But, don’t you imagine that some saw a parade and grabbed a palm branch and joined in – for the fun and the excitement of the week. Many people were visiting Jerusalem because of the great celebration of Passover. There was a natural air of joy and anticipation. The temple rulers, of course, didn’t like the way the crowd was getting all stirred up. In fact, at one point, some of the Pharisees in the crowd commanded Jesus to tell them to stop shouting and celebrating. And Jesus answered that if the crowds were silent, the very stones would shout out praises. But that didn’t last.

The same crowd who was there praising Jesus with great expectation on the first day of the week, on Friday were standing outside the palace, stirred up by the rulers, angry and shouting “crucify him! crucify Jesus!”

I don’t know about you, friends, but it is right here, as we stand on the edge of Holy Week, here at this place where I begin to be distracted. I WANT to be distracted. We all know that Jesus was crucified. And most of us know that Pilate ordered the Roman soldiers to “scourge him.” But, I don’t really want to think about what scourge means.

Can’t we just sleep until Easter? The whip used on Jesus was not the kind of whip we think of today. Nails and other sharp objects were intertwined into the robe so they could grab the flesh and rip it off – one blow after another. I can hardly stand to think about it. I want to think about Easter; about flowers; about happy children and Easter egg hunts and bright new spring clothes. Easter bonnets. But Holy Week pulls me back.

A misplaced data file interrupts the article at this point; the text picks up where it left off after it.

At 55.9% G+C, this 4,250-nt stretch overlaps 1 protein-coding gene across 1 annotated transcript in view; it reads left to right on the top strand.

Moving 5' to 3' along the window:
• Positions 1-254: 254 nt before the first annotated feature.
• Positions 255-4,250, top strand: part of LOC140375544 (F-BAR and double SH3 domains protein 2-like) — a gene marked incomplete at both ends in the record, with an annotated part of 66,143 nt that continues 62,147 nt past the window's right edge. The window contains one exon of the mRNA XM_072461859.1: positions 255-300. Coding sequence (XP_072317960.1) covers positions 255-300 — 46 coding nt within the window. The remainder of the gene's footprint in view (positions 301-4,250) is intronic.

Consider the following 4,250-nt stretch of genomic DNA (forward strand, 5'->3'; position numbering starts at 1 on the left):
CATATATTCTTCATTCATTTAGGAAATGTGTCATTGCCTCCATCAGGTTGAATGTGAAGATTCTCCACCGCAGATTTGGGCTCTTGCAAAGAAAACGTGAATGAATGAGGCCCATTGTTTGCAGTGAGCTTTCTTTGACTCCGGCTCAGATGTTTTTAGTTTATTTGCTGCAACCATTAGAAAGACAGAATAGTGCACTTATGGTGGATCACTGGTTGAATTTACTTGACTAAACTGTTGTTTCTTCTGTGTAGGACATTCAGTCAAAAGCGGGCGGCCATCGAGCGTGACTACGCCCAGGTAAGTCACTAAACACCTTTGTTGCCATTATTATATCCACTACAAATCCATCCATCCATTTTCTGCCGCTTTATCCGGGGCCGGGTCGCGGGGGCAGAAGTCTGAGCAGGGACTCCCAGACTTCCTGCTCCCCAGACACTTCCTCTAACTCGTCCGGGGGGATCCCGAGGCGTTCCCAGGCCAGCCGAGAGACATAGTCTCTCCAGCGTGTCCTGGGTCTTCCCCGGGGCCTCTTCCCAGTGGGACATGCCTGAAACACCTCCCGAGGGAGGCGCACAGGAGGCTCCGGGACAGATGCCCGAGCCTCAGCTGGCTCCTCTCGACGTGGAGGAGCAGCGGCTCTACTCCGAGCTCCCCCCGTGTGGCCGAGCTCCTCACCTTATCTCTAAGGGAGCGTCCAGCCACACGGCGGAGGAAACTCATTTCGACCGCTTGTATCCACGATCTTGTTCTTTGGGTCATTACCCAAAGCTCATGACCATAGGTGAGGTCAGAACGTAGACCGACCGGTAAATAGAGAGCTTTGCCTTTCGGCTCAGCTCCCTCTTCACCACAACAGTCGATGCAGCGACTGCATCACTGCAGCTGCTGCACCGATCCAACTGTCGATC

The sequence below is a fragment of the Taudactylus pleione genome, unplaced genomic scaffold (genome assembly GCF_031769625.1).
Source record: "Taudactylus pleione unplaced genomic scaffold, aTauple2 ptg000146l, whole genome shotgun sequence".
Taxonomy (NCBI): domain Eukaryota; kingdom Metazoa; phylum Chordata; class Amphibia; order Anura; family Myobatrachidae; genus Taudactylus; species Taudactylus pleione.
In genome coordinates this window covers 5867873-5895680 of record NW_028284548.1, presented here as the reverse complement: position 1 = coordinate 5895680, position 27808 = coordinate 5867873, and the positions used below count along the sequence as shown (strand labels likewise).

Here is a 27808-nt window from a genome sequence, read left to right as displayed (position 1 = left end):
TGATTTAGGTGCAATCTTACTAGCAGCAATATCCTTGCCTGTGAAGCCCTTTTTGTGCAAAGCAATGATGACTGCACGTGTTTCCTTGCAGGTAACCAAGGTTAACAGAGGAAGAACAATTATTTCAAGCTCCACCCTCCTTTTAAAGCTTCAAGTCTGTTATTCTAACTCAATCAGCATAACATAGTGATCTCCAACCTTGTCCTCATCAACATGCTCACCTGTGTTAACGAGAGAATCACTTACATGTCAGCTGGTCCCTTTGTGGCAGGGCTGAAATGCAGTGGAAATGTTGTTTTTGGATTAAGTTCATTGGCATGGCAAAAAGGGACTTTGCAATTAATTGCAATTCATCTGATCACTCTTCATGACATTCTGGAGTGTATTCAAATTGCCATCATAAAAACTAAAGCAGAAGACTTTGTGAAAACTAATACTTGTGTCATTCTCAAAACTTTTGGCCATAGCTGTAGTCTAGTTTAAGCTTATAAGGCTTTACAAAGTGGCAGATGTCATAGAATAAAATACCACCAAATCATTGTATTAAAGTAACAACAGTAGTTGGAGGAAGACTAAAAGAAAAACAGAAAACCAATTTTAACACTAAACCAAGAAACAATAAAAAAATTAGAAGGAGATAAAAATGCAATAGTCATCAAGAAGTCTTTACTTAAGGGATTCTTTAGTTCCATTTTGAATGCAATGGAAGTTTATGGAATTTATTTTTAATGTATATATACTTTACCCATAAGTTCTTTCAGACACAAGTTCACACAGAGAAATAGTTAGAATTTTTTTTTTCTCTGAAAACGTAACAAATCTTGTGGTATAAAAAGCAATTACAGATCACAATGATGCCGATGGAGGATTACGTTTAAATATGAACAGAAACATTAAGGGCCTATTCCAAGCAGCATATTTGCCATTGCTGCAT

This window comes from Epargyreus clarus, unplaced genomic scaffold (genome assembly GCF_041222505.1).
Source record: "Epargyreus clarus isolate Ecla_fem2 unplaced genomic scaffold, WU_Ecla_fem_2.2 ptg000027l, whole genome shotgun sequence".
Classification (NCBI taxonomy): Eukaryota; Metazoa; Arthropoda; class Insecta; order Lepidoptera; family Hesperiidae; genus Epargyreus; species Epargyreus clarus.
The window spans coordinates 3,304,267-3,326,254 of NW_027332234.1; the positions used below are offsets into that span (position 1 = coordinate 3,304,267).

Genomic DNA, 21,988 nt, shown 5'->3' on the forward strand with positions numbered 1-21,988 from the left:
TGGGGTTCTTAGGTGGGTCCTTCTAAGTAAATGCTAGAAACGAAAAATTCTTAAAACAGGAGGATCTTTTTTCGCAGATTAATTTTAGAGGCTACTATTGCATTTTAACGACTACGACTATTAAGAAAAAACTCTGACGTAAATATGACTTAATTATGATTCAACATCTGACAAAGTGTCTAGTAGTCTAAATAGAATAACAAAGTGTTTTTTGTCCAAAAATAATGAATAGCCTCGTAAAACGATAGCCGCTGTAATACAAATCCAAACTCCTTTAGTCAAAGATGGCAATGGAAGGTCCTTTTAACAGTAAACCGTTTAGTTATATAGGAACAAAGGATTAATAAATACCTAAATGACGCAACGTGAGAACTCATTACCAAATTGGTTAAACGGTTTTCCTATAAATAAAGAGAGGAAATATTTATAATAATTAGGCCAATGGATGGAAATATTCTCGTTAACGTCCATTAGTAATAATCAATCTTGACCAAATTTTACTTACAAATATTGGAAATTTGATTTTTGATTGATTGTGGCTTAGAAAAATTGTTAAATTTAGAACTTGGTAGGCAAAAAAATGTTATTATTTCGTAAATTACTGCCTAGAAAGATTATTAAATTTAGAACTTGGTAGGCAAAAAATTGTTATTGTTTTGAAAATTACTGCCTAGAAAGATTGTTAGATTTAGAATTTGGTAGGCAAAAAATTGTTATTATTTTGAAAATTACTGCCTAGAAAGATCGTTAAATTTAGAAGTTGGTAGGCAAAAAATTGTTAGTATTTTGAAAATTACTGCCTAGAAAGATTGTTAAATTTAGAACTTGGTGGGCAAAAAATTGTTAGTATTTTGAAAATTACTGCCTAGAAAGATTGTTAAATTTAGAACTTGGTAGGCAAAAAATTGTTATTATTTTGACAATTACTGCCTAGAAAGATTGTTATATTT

Whipping wasn’t enough. They had to torture him with humiliation as well. They brought out Roman soldiers who stripped him of his clothing to be beaten and then put a robe over Jesus’ shoulders. They twisted some thorn branches together to make a crown, and then they twisted it onto his head. Come on, Easter. Hurry up. Let’s plan our Easter meal. Let’s celebrate with family. And they mocked him and called him the King of the Jews. And they bowed down in front of his bloody, naked body and some of them hit him in the face with reeds. And they told him to save himself, if he was the Son of God. I really don’t want to think about it. Do you?